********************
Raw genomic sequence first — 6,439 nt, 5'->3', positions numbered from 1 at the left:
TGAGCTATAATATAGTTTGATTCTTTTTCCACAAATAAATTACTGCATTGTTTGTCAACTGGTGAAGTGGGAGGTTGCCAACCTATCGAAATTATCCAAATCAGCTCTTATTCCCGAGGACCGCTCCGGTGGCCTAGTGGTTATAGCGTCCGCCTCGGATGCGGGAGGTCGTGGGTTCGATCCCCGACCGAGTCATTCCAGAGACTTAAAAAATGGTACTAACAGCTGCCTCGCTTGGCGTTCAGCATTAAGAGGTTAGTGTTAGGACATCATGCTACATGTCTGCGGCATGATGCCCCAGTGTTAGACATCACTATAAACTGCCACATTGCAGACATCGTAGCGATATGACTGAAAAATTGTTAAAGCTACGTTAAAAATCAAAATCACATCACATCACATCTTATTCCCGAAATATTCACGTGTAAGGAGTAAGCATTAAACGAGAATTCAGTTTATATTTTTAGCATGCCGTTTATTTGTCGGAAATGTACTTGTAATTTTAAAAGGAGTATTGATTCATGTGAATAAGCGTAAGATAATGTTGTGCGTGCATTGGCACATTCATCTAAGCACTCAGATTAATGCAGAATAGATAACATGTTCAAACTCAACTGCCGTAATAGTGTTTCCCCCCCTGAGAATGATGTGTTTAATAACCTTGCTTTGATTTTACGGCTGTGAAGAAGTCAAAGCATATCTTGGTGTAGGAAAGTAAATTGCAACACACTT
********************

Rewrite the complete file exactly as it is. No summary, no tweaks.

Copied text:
Raw genomic sequence first — 6,439 nt, 5'->3', positions numbered from 1 at the left:
TGAGCTATAATATAGTTTGATTCTTTTTCCACAAATAAATTACTGCATTGTTTGTCAACTGGTGAAGTGGGAGGTTGCCAACCTATCGAAATTATCCAAATCAGCTCTTATTCCCGAGGACCGCTCCGGTGGCCTAGTGGTTATAGCGTCCGCCTCGGATGCGGGAGGTCGTGGGTTCGATCCCCGACCGAGTCATTCCAGAGACTTAAAAAATGGTACTAACAGCTGCCTCGCTTGGCGTTCAGCATTAAGAGGTTAGTGTTAGGACATCATGCTACATGTCTGCGGCATGATGCCCCAGTGTTAGACATCACTATAAACTGCCACATTGCAGACATCGTAGCGATATGACTGAAAAATTGTTAAAGCTACGTTAAAAATCAAAATCACATCACATCACATCTTATTCCCGAAATATTCACGTGTAAGGAGTAAGCATTAAACGAGAATTCAGTTTATATTTTTAGCATGCCGTTTATTTGTCGGAAATGTACTTGTAATTTTAAAAGGAGTATTGATTCATGTGAATAAGCGTAAGATAATGTTGTGCGTGCATTGGCACATTCATCTAAGCACTCAGATTAATGCAGAATAGATAACATGTTCAAACTCAACTGCCGTAATAGTGTTTCCCCCCCTGAGAATGATGTGTTTAATAACCTTGCTTTGATTTTACGGCTGTGAAGAAGTCAAAGCATATCTTGGTGTAGGAAAGTAAATTGCAACACACTT